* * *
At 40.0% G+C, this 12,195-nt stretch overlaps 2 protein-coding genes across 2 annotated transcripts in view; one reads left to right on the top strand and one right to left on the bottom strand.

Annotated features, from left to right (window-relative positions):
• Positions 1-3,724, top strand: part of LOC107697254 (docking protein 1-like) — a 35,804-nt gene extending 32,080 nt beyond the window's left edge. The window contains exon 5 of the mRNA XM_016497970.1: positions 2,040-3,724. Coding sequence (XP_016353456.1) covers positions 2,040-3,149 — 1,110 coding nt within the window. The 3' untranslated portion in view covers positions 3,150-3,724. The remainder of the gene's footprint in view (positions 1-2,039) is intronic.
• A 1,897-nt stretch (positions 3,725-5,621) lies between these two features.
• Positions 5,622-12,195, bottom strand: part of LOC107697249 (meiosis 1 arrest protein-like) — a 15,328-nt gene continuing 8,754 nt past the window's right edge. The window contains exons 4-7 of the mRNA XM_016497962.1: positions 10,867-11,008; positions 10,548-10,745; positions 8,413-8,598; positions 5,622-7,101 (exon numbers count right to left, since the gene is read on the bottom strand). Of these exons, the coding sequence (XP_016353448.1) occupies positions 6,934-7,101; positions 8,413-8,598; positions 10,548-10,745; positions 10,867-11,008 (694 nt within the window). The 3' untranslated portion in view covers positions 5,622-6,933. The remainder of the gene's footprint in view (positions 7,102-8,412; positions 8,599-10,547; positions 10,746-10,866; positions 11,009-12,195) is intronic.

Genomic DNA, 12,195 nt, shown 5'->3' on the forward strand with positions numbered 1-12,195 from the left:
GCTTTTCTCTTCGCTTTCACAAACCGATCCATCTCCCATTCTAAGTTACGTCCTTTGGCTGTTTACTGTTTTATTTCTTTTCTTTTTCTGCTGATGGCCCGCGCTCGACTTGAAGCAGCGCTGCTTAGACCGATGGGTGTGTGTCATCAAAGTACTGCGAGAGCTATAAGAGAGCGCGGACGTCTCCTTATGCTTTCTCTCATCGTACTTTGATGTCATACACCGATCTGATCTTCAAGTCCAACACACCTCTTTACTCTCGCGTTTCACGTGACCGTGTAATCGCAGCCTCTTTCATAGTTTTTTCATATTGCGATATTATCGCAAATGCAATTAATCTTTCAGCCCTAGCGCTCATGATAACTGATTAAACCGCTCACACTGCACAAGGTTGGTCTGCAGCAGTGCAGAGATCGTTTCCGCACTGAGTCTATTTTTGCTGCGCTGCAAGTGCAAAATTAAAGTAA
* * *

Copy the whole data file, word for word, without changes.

At 40.0% G+C, this 12,195-nt stretch overlaps 2 protein-coding genes across 2 annotated transcripts in view; one reads left to right on the top strand and one right to left on the bottom strand.

Annotated features, from left to right (window-relative positions):
• Positions 1-3,724, top strand: part of LOC107697254 (docking protein 1-like) — a 35,804-nt gene extending 32,080 nt beyond the window's left edge. The window contains exon 5 of the mRNA XM_016497970.1: positions 2,040-3,724. Coding sequence (XP_016353456.1) covers positions 2,040-3,149 — 1,110 coding nt within the window. The 3' untranslated portion in view covers positions 3,150-3,724. The remainder of the gene's footprint in view (positions 1-2,039) is intronic.
• A 1,897-nt stretch (positions 3,725-5,621) lies between these two features.
• Positions 5,622-12,195, bottom strand: part of LOC107697249 (meiosis 1 arrest protein-like) — a 15,328-nt gene continuing 8,754 nt past the window's right edge. The window contains exons 4-7 of the mRNA XM_016497962.1: positions 10,867-11,008; positions 10,548-10,745; positions 8,413-8,598; positions 5,622-7,101 (exon numbers count right to left, since the gene is read on the bottom strand). Of these exons, the coding sequence (XP_016353448.1) occupies positions 6,934-7,101; positions 8,413-8,598; positions 10,548-10,745; positions 10,867-11,008 (694 nt within the window). The 3' untranslated portion in view covers positions 5,622-6,933. The remainder of the gene's footprint in view (positions 7,102-8,412; positions 8,599-10,547; positions 10,746-10,866; positions 11,009-12,195) is intronic.

Genomic DNA, 12,195 nt, shown 5'->3' on the forward strand with positions numbered 1-12,195 from the left:
GCTTTTCTCTTCGCTTTCACAAACCGATCCATCTCCCATTCTAAGTTACGTCCTTTGGCTGTTTACTGTTTTATTTCTTTTCTTTTTCTGCTGATGGCCCGCGCTCGACTTGAAGCAGCGCTGCTTAGACCGATGGGTGTGTGTCATCAAAGTACTGCGAGAGCTATAAGAGAGCGCGGACGTCTCCTTATGCTTTCTCTCATCGTACTTTGATGTCATACACCGATCTGATCTTCAAGTCCAACACACCTCTTTACTCTCGCGTTTCACGTGACCGTGTAATCGCAGCCTCTTTCATAGTTTTTTCATATTGCGATATTATCGCAAATGCAATTAATCTTTCAGCCCTAGCGCTCATGATAACTGATTAAACCGCTCACACTGCACAAGGTTGGTCTGCAGCAGTGCAGAGATCGTTTCCGCACTGAGTCTATTTTTGCTGCGCTGCAAGTGCAAAATTAAAGTAA